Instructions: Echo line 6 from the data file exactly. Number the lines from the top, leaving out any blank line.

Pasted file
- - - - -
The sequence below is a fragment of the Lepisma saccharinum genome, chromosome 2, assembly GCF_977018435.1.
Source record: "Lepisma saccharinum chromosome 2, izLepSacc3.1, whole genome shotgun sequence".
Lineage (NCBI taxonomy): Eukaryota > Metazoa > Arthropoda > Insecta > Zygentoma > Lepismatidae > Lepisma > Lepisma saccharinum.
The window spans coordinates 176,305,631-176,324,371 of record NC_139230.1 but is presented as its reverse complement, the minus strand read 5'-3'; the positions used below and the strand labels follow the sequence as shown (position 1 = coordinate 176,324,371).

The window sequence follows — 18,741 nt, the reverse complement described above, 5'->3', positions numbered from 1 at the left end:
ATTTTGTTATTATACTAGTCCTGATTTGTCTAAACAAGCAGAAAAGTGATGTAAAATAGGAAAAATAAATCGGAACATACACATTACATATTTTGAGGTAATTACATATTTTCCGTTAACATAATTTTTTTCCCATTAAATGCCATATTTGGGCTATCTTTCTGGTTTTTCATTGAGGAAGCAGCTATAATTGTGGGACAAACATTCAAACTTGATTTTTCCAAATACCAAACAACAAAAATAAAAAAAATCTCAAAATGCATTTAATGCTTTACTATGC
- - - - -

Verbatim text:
ATTTTGTTATTATACTAGTCCTGATTTGTCTAAACAAGCAGAAAAGTGATGTAAAATAGGAAAAATAAATCGGAACATACACATTACATATTTTGAGGTAATTACATATTTTCCGTTAACATAATTTTTTTCCCATTAAATGCCATATTTGGGCTATCTTTCTGGTTTTTCATTGAGGAAGCAGCTATAATTGTGGGACAAACATTCAAACTTGATTTTTCCAAATACCAAACAACAAAAATAAAAAAAATCTCAAAATGCATTTAATGCTTTACTATGC